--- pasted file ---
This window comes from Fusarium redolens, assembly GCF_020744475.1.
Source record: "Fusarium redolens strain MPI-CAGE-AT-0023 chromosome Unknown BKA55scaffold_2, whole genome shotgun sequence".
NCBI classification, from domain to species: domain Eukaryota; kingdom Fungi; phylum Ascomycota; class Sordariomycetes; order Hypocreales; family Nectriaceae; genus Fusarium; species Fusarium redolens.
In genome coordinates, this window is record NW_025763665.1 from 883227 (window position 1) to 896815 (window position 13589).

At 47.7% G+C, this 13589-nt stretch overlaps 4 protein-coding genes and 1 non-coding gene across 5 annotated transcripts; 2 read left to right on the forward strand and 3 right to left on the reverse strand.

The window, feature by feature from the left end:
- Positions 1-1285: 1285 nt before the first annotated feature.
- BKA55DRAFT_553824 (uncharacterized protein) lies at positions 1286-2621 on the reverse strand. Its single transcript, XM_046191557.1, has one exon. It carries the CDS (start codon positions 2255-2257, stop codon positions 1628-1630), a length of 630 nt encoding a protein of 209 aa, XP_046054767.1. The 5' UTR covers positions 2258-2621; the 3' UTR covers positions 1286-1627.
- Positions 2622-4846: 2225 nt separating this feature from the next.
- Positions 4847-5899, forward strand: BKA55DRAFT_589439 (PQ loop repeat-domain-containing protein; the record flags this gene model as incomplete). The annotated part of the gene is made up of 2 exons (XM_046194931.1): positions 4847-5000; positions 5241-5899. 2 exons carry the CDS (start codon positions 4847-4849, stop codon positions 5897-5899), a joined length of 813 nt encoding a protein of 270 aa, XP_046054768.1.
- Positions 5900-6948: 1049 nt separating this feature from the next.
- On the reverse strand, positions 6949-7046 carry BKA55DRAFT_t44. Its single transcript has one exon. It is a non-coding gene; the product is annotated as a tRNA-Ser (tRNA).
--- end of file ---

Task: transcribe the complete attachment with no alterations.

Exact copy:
This window comes from Fusarium redolens, assembly GCF_020744475.1.
Source record: "Fusarium redolens strain MPI-CAGE-AT-0023 chromosome Unknown BKA55scaffold_2, whole genome shotgun sequence".
NCBI classification, from domain to species: domain Eukaryota; kingdom Fungi; phylum Ascomycota; class Sordariomycetes; order Hypocreales; family Nectriaceae; genus Fusarium; species Fusarium redolens.
In genome coordinates, this window is record NW_025763665.1 from 883227 (window position 1) to 896815 (window position 13589).

At 47.7% G+C, this 13589-nt stretch overlaps 4 protein-coding genes and 1 non-coding gene across 5 annotated transcripts; 2 read left to right on the forward strand and 3 right to left on the reverse strand.

The window, feature by feature from the left end:
- Positions 1-1285: 1285 nt before the first annotated feature.
- BKA55DRAFT_553824 (uncharacterized protein) lies at positions 1286-2621 on the reverse strand. Its single transcript, XM_046191557.1, has one exon. It carries the CDS (start codon positions 2255-2257, stop codon positions 1628-1630), a length of 630 nt encoding a protein of 209 aa, XP_046054767.1. The 5' UTR covers positions 2258-2621; the 3' UTR covers positions 1286-1627.
- Positions 2622-4846: 2225 nt separating this feature from the next.
- Positions 4847-5899, forward strand: BKA55DRAFT_589439 (PQ loop repeat-domain-containing protein; the record flags this gene model as incomplete). The annotated part of the gene is made up of 2 exons (XM_046194931.1): positions 4847-5000; positions 5241-5899. 2 exons carry the CDS (start codon positions 4847-4849, stop codon positions 5897-5899), a joined length of 813 nt encoding a protein of 270 aa, XP_046054768.1.
- Positions 5900-6948: 1049 nt separating this feature from the next.
- On the reverse strand, positions 6949-7046 carry BKA55DRAFT_t44. Its single transcript has one exon. It is a non-coding gene; the product is annotated as a tRNA-Ser (tRNA).